Renewable Energy Generation
Before installing a renewable energy technology in a building, all available energy efficiency measures, including low-energy lighting, heating controls and improved insulation should ideally have already been made.
There are many possibilities for low-carbon or zero-carbon energy generation. As there are also many potential pitfalls when designing and installing, it is important to find a specialist engineer used to working with historic buildings.
The installation of renewable energy equipment may have a big impact on your building’s fabric and character. It is important that you get any necessary permission, such as planning permission or listed building consent, from your denominational body and/or local authority before starting work.
Solar panels are an increasingly popular way for historic places of worship to produce their own electrical energy, and some have successfully sold excess energy back to the National Grid.
If your roof is highly visible, it will contribute to the setting and character of the place of worship. The installation of solar electric (photovoltaic) panels or solar slates on your building will have a material effect on its external appearance.
Minimising the visual impact of solar panels is desirable. It is often difficult and will depend on the form of the roof and location of the building. It will be easier to accommodate panels on shallow-pitched roofs largely hidden from view by parapets, or internal roof slopes not visible at ground level. If this is not possible, you may still be able to fit a ground-mounted solar collector or place equipment on another building.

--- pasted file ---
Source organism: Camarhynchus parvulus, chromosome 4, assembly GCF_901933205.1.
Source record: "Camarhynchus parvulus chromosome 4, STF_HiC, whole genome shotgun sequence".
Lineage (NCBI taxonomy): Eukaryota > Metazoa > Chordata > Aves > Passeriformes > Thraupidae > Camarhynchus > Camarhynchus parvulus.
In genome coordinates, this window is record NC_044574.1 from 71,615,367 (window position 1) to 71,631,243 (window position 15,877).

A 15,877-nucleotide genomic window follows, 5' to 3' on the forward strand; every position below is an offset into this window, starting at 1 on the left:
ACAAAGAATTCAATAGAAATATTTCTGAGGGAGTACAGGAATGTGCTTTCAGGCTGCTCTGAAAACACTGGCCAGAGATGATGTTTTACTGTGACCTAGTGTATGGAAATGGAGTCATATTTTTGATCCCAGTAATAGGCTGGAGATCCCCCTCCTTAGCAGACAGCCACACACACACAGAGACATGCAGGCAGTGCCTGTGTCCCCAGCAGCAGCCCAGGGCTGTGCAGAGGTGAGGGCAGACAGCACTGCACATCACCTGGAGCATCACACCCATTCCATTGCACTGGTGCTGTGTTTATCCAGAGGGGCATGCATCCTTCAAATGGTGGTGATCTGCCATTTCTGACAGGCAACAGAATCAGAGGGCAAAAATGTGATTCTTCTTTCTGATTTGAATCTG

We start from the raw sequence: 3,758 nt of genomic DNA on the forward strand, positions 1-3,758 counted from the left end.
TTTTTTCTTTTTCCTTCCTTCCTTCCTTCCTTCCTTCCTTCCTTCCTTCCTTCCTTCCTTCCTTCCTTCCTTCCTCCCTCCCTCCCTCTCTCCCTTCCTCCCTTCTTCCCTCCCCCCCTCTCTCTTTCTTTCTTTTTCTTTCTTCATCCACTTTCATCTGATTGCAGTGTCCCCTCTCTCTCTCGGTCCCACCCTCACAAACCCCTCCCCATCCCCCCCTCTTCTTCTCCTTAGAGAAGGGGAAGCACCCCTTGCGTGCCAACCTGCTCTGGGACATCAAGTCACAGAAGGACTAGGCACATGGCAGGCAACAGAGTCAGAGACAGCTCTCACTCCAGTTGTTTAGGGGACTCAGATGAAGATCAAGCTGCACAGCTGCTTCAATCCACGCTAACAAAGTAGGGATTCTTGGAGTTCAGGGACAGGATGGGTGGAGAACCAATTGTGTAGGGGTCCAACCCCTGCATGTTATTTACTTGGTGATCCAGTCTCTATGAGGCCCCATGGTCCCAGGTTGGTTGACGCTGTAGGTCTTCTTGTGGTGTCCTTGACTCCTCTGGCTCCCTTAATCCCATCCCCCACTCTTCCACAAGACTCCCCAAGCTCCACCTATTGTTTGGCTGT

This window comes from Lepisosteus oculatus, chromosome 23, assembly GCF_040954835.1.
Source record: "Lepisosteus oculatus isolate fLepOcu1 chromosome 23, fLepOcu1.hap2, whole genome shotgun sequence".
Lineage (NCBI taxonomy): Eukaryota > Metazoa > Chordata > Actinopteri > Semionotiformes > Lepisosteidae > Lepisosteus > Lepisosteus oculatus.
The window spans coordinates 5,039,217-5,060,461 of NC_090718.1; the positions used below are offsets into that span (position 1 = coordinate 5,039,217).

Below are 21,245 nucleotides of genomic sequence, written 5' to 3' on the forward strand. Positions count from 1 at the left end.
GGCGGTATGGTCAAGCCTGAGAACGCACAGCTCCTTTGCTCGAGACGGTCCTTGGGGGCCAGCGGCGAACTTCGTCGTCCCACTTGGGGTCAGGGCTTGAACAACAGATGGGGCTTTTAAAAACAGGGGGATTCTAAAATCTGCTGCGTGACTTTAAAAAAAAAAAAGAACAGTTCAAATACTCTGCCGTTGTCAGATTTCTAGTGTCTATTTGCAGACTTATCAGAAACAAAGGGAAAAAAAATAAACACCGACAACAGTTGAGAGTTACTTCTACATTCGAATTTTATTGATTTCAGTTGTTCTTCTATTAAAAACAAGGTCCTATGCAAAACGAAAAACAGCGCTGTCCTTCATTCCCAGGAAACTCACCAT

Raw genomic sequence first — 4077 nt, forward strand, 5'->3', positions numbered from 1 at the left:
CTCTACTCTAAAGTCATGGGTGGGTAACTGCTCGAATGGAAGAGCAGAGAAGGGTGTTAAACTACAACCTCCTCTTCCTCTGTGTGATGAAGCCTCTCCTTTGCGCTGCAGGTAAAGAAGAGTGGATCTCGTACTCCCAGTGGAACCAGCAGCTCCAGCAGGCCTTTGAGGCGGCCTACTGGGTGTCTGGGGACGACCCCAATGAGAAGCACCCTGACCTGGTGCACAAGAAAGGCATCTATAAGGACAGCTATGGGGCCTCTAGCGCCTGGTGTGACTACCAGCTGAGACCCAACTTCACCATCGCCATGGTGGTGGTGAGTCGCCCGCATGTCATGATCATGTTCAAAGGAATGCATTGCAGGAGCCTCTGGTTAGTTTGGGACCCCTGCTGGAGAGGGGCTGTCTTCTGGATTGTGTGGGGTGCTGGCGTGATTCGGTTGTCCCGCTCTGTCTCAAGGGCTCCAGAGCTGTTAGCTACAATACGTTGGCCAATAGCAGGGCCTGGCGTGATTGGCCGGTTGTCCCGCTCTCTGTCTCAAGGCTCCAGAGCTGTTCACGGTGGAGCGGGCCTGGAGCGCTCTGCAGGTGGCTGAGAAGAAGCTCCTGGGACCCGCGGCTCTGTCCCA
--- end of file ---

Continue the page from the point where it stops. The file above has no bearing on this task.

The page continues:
Due to the high visual impact, you are very likely to need planning permission from your local authority and, where relevant, listed building consent or equivalent denominational consent.
Even when carefully designed and managed, the installation, maintenance and eventual de-commissioning of solar panels or slates is likely to cause some damage to existing historic fabric. It is important that you plan and agree in advance the means of fixing the panels to the roof and ensure that their location does not prevent rainwater disposal or maintenance work like gutter clearance.
During installation it is normal for tiles and slates to get broken – however careful the installer. You will need to think about how to repair damage or how to get replacements before undertaking any work.
Please see our page on microgeneration for more information on systems, location and planning.
Ground source heat pumps
Ground source heat pumps generally work well with underfloor heating systems. Please also see our page on heating.
In many places the ground disturbance necessary for ground source heat pumps - either a deep pit or a large, shallow area - will have serious implications for archaeological remains. This is particularly likely at sites which have been occupied for several centuries. Getting an archaeological assessment of the affected area at an early stage will inform you of any constraints.
Air source heat pumps
We tend to discourage the use of air source heat pumps on places of worship. This is due to the difficulties involved in minimising their visual impact and damage to historic fabric both inside and outside.
These systems are also usually noisy (like air conditioning units) and usually require planning permission from the local authority.
You may be able to install the external parts of a system in a church tower, if there is a silence chamber or other such space that is well-ventilated. Otherwise, heat exchange units outside the building would need to be screened or positioned in such a way that their visual impact is minimised.
The location of the internal emitter also needs careful consideration if the internal space has sensitive décor. There is a trend to site them high up like an air conditioning unit. This is not necessary and you may be able to locate them where you would expect a conventional radiator to be. The chassis can also be removed and fitted into a decorative wooden or metal case to match the interior.
With clever planning, the use of existing service runs and breaches in masonry might be possible to make the necessary pipework and ducting less obtrusive and physically damaging.